It is a challenging question and very difficult to find an answer. The international fast food-chain ‘Domino’s’ has decided to launch its first vegan pizza option worldwide in Israel, there are about 25 vegan restaurants in the country, of which 15 are in Tel Aviv. On http://www.vegan-friendly.co.il a lot of information about veganism is provided and they place their own stickers on shops and restaurants that sell vegan-friendly things. Furthermore, the IDF (israeli defense force) assures that vegan soldiers receive faux leather military boots and an additional stipend that will allow them to buy their own food. Plus they may refuse to be vaccinated when joining the army if they are opposed to animal testing.

These certainly are great achievements and in fact sound very progressive. But still we do not know whether all of this is really to help animals and abolish their slavery or to distract our attention from the way the Israeli state handles the Palestinian-related issues. We know one thing for sure, though: if all of this (or maybe part of it) really is to divert from their behaviour towards Palestinians, their strategy is working pretty well. I have difficulty grasping the fact that our globalized world of the 21st century does not (or pretends not to) see what cruelty, harassment, humiliation and violence is going on in the Middle East.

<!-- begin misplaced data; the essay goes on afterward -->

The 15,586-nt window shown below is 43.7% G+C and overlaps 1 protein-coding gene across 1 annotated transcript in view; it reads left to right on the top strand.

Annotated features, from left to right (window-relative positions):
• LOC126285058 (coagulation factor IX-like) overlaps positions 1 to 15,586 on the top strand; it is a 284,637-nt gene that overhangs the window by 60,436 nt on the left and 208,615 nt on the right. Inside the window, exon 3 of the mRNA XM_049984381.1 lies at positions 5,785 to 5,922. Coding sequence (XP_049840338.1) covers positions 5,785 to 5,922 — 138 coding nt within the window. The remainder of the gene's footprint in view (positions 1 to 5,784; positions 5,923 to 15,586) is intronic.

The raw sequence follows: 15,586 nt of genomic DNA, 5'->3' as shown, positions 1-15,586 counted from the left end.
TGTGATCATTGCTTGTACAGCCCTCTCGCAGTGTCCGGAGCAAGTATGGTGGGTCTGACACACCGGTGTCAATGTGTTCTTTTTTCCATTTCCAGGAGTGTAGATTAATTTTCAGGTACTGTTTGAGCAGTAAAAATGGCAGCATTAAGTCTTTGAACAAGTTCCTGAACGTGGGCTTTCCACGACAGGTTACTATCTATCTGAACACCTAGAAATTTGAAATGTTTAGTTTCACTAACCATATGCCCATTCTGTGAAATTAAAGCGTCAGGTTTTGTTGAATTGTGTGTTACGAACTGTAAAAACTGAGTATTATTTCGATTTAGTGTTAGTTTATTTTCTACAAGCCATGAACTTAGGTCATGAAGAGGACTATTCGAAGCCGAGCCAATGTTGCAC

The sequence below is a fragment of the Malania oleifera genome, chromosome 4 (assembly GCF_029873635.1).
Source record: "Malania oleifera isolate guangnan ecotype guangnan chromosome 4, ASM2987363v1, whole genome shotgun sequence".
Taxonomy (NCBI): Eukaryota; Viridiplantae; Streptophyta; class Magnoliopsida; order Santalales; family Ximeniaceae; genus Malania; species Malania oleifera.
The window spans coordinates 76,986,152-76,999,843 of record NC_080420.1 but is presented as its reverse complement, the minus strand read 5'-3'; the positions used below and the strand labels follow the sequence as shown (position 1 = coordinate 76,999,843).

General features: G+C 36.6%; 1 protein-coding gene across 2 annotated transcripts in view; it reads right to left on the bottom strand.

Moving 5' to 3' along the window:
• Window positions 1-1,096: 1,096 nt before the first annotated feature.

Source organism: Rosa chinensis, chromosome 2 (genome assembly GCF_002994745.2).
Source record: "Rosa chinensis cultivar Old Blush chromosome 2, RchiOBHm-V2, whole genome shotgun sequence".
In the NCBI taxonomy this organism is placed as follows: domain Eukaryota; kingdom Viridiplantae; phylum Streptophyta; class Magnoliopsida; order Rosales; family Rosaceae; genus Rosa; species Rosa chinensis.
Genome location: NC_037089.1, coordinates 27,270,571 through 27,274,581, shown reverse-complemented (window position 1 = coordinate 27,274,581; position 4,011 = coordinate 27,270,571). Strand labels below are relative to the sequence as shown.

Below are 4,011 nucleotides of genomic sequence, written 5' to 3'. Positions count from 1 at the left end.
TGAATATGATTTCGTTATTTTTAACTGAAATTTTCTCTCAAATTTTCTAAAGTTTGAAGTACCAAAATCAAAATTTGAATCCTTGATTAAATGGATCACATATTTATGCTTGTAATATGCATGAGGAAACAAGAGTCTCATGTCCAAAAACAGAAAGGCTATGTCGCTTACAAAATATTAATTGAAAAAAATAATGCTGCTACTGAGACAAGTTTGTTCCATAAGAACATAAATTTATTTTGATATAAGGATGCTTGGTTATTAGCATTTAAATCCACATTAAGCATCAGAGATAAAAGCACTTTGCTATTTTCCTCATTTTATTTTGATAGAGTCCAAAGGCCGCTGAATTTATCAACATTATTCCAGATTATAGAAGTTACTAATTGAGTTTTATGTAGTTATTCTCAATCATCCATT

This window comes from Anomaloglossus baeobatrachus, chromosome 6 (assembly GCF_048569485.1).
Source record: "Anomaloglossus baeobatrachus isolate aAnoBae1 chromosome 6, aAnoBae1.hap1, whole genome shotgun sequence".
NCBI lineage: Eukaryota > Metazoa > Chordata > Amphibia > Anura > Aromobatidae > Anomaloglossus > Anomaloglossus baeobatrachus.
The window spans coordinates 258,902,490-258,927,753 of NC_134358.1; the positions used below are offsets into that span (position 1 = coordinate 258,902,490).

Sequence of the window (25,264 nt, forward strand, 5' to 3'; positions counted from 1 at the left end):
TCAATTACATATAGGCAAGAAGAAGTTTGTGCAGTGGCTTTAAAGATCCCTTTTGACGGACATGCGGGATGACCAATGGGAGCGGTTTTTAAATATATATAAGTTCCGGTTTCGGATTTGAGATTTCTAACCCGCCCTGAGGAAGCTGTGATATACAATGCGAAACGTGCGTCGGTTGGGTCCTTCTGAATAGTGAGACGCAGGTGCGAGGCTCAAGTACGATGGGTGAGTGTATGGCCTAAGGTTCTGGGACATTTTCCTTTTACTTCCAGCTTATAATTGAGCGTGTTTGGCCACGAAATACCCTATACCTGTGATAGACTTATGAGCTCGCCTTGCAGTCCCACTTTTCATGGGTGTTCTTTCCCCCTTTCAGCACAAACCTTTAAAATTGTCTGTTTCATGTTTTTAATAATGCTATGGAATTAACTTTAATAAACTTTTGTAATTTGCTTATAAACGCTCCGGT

Please visit the website of the International Solidarity Movement, a group of ambitious and forward thinking people fighting to bring the oppression of Palestinians to light. They will keep you up to date with the latest news at first hand.


 

Part Two: Some reviews of vegan places in Tel Aviv, Israel

My expectations and hopes in relation to the vegan culture in Tel Aviv were rather high due to the reputation of this city. It is true that a great part of the traditional cuisine in Israel already is vegan – unintentionally: Falafel, Hummus, Baba Ghanoush, Couscous etc.

The only guide one will find available for free online is the one HappyCow provides. This app comes in handy to get a first overall view but it is not always reliable. I recommend to check vegan-friendly.co.il.